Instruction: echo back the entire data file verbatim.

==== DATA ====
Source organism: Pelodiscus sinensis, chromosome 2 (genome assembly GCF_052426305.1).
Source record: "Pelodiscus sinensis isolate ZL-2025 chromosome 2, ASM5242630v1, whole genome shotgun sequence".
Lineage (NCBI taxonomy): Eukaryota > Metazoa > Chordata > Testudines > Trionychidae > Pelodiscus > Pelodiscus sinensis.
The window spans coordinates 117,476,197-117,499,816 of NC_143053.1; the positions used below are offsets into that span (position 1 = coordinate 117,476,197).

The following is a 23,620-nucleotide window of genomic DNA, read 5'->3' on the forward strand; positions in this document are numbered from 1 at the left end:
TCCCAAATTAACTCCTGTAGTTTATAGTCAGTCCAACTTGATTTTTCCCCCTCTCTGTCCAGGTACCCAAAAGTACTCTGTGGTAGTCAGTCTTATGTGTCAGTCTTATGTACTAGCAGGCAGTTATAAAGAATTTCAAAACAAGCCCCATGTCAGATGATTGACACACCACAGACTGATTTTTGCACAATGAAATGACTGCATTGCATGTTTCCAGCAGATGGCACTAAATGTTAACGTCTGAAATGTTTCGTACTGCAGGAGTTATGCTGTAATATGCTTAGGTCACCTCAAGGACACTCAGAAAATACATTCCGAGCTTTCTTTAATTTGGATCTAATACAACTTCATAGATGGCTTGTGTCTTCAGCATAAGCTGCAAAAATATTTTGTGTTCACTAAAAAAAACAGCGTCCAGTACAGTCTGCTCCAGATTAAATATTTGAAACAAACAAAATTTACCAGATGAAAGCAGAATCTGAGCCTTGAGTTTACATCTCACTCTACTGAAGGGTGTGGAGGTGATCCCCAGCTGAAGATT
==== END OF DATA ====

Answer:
Source organism: Pelodiscus sinensis, chromosome 2 (genome assembly GCF_052426305.1).
Source record: "Pelodiscus sinensis isolate ZL-2025 chromosome 2, ASM5242630v1, whole genome shotgun sequence".
Lineage (NCBI taxonomy): Eukaryota > Metazoa > Chordata > Testudines > Trionychidae > Pelodiscus > Pelodiscus sinensis.
The window spans coordinates 117,476,197-117,499,816 of NC_143053.1; the positions used below are offsets into that span (position 1 = coordinate 117,476,197).

The following is a 23,620-nucleotide window of genomic DNA, read 5'->3' on the forward strand; positions in this document are numbered from 1 at the left end:
TCCCAAATTAACTCCTGTAGTTTATAGTCAGTCCAACTTGATTTTTCCCCCTCTCTGTCCAGGTACCCAAAAGTACTCTGTGGTAGTCAGTCTTATGTGTCAGTCTTATGTACTAGCAGGCAGTTATAAAGAATTTCAAAACAAGCCCCATGTCAGATGATTGACACACCACAGACTGATTTTTGCACAATGAAATGACTGCATTGCATGTTTCCAGCAGATGGCACTAAATGTTAACGTCTGAAATGTTTCGTACTGCAGGAGTTATGCTGTAATATGCTTAGGTCACCTCAAGGACACTCAGAAAATACATTCCGAGCTTTCTTTAATTTGGATCTAATACAACTTCATAGATGGCTTGTGTCTTCAGCATAAGCTGCAAAAATATTTTGTGTTCACTAAAAAAAACAGCGTCCAGTACAGTCTGCTCCAGATTAAATATTTGAAACAAACAAAATTTACCAGATGAAAGCAGAATCTGAGCCTTGAGTTTACATCTCACTCTACTGAAGGGTGTGGAGGTGATCCCCAGCTGAAGATT